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Phillipa Thomas (Carmen) and James Hutchings (Don José)
08 Jul 2017

Dulwich Opera’s Carmen

Dulwich Opera Company’s Carmen was a convincingly successful show.  This was mainly due to succinct musical direction and rigorous dramatic direction.  It also meant that the proximity of the action was a fascinating treat, and by the artists being young, and easy on the eye.

Dulwich Opera’s Carmen

A review by Louise Flind

Above: Phillipa Thomas (Carmen) and James Hutchings (Don José)


Despite being in a functioning school hall in south London, with a minimal set, dodgy lighting, and done on the proverbial shoe-string, it still managed to transport us into a languid, sun-soaked Mediterranean.  Added to which Phillipa Thomas is the best Carmen I’ve seen since Maria Ewing in the Peter Hall production at Glyndebourne in the ‘80’s.  While Ewing had a breath-taking stillness about her, Thomas brings an innocence to the role.

In his programme notes the director Ptolemy Christie writes that the original Carmen in Prosper Merimee’s book was ‘vicious, intoxicating, ruthless, double-crossing and dark.  She’s bad news.   In the opera she is also vicious and of course intoxicating but she is also a creature of humour and light.’   Phillipa Thomas came onto the stage with a huge, slightly naughty smile on her face — she was going to enjoy herself, and who can blame her when she’s nailed this role so well, and evidently has a good time singing it (even with an announced but imperceptible cold).   She allows the role to develop, initially a curious pretty alley cat at her first meeting with Don Jose when she throws him the flower — she knows she fancies him and wants to play with him.  She allows her character to unravel and when her smuggling mates go off to the mountains, her happiness at being in love with Don Jose is genuine.  Even in the final act when she’s trying to get past Don Jose, the music is uncertain and although her heart is hardened against him, Carmen mirrors this, at the same time showing that’s she’s moved on.  This Carmen doesn’t shake her booty but celebrates it.  She has no inhibitions on stage, she’s a stage animal and she inhabits her role — one to keep a sharp eye on.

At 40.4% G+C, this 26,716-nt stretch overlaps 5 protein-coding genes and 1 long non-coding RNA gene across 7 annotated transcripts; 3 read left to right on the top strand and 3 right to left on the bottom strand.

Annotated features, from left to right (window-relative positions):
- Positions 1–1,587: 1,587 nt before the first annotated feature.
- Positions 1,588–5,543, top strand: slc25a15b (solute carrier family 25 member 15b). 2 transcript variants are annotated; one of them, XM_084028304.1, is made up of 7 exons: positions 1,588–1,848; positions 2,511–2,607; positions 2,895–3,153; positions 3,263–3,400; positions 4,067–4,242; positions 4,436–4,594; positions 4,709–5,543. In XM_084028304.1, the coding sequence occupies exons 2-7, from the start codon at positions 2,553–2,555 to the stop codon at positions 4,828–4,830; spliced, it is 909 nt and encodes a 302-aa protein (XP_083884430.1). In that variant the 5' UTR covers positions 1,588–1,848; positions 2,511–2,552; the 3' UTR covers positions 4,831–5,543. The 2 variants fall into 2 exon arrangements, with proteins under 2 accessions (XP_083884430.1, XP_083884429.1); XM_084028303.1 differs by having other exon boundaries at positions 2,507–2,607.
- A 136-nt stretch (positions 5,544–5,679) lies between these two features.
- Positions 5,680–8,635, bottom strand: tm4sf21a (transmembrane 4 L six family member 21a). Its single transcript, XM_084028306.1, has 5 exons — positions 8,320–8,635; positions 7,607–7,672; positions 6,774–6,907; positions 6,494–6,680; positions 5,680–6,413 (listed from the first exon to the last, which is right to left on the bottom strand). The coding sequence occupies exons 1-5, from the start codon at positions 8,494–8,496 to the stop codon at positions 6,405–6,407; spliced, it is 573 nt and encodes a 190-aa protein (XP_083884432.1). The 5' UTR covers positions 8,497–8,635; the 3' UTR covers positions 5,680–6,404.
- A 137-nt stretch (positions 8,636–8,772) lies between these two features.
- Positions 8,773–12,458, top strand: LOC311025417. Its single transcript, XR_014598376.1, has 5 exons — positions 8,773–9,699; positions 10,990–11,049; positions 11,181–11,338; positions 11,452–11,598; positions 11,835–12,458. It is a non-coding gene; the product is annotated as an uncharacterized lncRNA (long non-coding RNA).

Carmen_01.pngCaspar James (Le Dancaïre), Claudia Haussmann (Frasquita) Urszula Bock (Mercedes), Jeremy Vinogradov (Le Remendado)

This luxury Carmen casting wouldn’t have worked had it not been for the production around her which used what they didn’t have to their advantage; at the beginning of Act 11, Frasquita and Mercedes gathered round the upright piano in the Lillas Pastia Bar giving a seedy image, and in the mountain scene, the cards were clearly visible when Carmen sees death in them.   Christie also got round the crown scene outside the bullring in Act 4 without a crowd.    He placed the focus solely on Carmen and Escamillo, the extent of their love and put them in gorgeous eye-pleasing costumes.    This in turn made Don Jose’s entrance and the last scene more menacing and powerful.  Christie also injected energy into the production and cast; Carmen as a piece is an onslaught of emotions and this cast didn’t shy away from that — they were believable.  James Hutching’s Don Jose looks like a young boy and plays the role with acute vulnerability -  his Flower Song was real tear jerker.  He coped well vocally although this role is a big sing for him.  Loretta Hopkins looked like a mixture between a NHS nurse and a milkmaid, a good combination for Micaela while David Fletcher was an aptly oily Escamillo, but vocally this isn’t his role.   Credit should go to the rest of the cast for their energetic back-up. 

Carmen_02.pngClaudia Haussmann (Frasquita), Caspar James (Le Dancaïre), Jeremy Vinogradov (Le Remendado), David Fletcher (Escamillo), Phillipa Thomas (Carmen), Urszula Bock (Mercedes)

The sight of a little black upright piano for Carmen was daunting but fears were soon aligned.  The music director Jeremy Silver kept the show on course, the tempo never lagged, and legato passagios were emotively spun out.   With the invisible cuts, this was a compulsive and enjoyable show.

Louise Flind

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